Friends, I know this is off-topic but this group has people who know things.
I need to cut out a small square piece of plywood around a toilet that was water damaged. What's the perfect tool for this job?
On Wednesday, June 22, 2016 at 12:42:26 PM UTC-4, Michael wrote:
You could try a plunge cut with a circular saw.
Set the saw for the depth of the plywood or slightly less. Cut out most of the wood and then use a chisel or multi-function tool or any other appropriate tool
to remove what ever is left so you can lift the piece out.
The depth that you set the saw depends on what is directly under the plywood.
If you have to avoid cutting into it at all costs, then go shallow and then
carefully go deeper with a different tool.
On Wednesday, June 22, 2016 at 10:00:31 AM UTC-7, DerbyDad03 wrote:
That's easy and effective. The smaller the saw diameter, the less work will be required at the
corners. Beware nails, of course; a 'remodeling' saw blade would be good, it'll take no damage
if it does hit a nail.
On Wednesday, June 22, 2016 at 12:54:45 PM UTC-5, Leon wrote:
Leon, Derby and Whit3rd,
It's a tight space so I could use a circular saw but I think the multi-master might be the better option because I can see so many uses for it as I fix stuff around the house.
I have two questions about the multi-master:
1) I prefer corded power tools except for my drill. Is the multi-master like the drill in that you use it in so many ways that a cordless just makes more sense?
2) Is there a massive difference between the Fein and the DeWalt? Is it one of those tools where the extra 100 really makes all the difference?
My vintage Fein is one of the most versatile tools I own, to the point
it is always in my truck ... when you need it, nothing else will do.
Personally I would buy the corded version ... it is not a tool you use
every day, and, as above, when I need it I don't want to be dealing with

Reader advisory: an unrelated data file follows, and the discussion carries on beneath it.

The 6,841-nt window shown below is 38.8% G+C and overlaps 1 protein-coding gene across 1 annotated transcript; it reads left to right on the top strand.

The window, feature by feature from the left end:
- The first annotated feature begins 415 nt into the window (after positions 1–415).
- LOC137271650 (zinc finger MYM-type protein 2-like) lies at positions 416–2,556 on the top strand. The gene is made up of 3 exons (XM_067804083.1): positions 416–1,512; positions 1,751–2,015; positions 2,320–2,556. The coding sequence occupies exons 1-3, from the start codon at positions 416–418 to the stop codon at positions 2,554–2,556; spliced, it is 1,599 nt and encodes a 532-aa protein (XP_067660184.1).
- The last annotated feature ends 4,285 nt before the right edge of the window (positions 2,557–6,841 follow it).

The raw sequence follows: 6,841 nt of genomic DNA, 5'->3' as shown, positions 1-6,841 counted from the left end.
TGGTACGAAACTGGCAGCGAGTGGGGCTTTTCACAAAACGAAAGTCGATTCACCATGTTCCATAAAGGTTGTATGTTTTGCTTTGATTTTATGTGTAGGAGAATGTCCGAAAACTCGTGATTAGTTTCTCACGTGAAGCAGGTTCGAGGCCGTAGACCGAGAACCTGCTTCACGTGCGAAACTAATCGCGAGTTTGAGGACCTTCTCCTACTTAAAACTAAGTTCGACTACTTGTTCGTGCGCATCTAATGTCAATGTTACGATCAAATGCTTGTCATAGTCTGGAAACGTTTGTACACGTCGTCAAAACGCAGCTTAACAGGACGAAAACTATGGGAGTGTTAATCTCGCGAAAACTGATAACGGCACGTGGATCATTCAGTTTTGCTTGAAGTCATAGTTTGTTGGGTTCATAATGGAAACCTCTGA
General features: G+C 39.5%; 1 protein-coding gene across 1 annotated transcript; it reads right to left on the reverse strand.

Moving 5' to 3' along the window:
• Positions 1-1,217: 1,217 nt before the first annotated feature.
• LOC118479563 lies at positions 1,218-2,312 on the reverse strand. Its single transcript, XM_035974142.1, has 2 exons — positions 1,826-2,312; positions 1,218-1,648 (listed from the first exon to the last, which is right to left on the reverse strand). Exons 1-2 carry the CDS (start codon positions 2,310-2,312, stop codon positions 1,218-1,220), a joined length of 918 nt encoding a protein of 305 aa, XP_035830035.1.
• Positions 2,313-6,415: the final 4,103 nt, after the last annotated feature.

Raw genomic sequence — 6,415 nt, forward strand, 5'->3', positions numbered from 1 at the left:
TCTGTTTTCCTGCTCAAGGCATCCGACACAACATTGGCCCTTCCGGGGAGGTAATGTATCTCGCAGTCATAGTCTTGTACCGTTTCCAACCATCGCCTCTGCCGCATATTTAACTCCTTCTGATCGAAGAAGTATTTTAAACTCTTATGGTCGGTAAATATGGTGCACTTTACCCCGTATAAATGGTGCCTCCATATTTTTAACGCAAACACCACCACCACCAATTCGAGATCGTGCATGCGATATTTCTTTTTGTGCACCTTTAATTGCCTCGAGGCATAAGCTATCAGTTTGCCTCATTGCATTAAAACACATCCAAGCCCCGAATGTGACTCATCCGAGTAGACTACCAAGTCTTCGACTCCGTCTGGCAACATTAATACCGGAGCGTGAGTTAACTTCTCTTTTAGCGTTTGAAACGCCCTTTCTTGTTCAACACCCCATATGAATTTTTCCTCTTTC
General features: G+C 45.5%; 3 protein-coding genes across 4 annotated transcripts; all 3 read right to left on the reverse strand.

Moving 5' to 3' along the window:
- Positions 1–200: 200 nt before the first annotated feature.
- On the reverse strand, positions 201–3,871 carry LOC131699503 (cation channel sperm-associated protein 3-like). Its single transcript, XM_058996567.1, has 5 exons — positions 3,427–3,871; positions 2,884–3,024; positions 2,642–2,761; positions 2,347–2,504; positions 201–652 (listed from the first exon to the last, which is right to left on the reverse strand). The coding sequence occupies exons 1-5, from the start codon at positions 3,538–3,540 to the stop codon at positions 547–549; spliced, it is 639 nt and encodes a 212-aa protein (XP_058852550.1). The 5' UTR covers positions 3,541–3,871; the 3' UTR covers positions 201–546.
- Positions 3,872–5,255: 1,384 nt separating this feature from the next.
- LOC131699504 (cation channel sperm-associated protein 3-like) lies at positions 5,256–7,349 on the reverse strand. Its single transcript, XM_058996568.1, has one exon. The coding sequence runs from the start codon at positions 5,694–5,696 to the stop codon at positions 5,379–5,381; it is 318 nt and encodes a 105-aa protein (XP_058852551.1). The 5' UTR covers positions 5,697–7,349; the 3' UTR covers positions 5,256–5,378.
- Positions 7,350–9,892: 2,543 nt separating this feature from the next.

how much juice is left in a battery in a tool that has been sitting
around since the last use.
My helper/working buddy, tired of always going to get _my_ Fein out of
_my_ truck, bought the Home Depot Rigid model for himself a few months
back. So far so good, for $99.
A price which, makes it easy to replace when it grows legs on a job site.
If I had to replace the Fein, I would probably go with the Bosch or DeWalt.
Also know a couple of tradesman who are using the HF model ... for
limited use, might be all you need.
Basically, let your budget and intended use (and where you will use it)
be the deciding factor.
I'm not a tradesman but I disagree. I have both corded (Dremmel) and
cordless (Bosch) Fein clones. I never use the Dremmel. I have a
bunch of 12V (or 10.8V, if you think they're lying ;-) batteries that
I keep charged, so they're always available. LiIons don't have a
significant self-discharge, so that's not an issue. IMO, if you have
trouble keeping cordless drill batteries charged, you probably
shouldn't use any cordless tools. Otherwise, they're great.
Nothing was said about cordless drill batteries, those get used almost
daily. The multimaster, 20~30 times in 10 years.
And you do have a valid point, but in 15 years the Dremel will still be
working but probably not the batteries you have in the Bosch now.
Nothing against cordless, but long term, cordless tends to need to be
replaced because of obsolete batteries while the tool itself is still in
good shape. If you buy a decent multitool the tool is likely to never
need to be replaced unless you can't find batteries for it.
And unfortunately I don't believe that any one rebuilds Li-Ion which is
more and more the battery being sold with new tools.
Personally I am more inclined to buy cordless if I use it a lot, daily
in the shop, "if" cordless is more convenient. But so far I have only
bought cordless drills/impacts for the last 30 or so years.
In 1983 I bought a Makita right angle cordless, 7.2 volt. It was great
and much like a multimaster it got me out of jams, but not a tool that I
would use every day. I finally got rid of it, the chuck had not a spec
of tarnish or rust on it but I could not justify replacing the battery
after 29 years. My Festool drill has a right angle attachment that I
use on occasion and I am glad that I have it. ;~)
Sorry, I didn't make myself clear. The battery technology is the
same, so self-discharge isn't an issue. In my case, my 12V drill,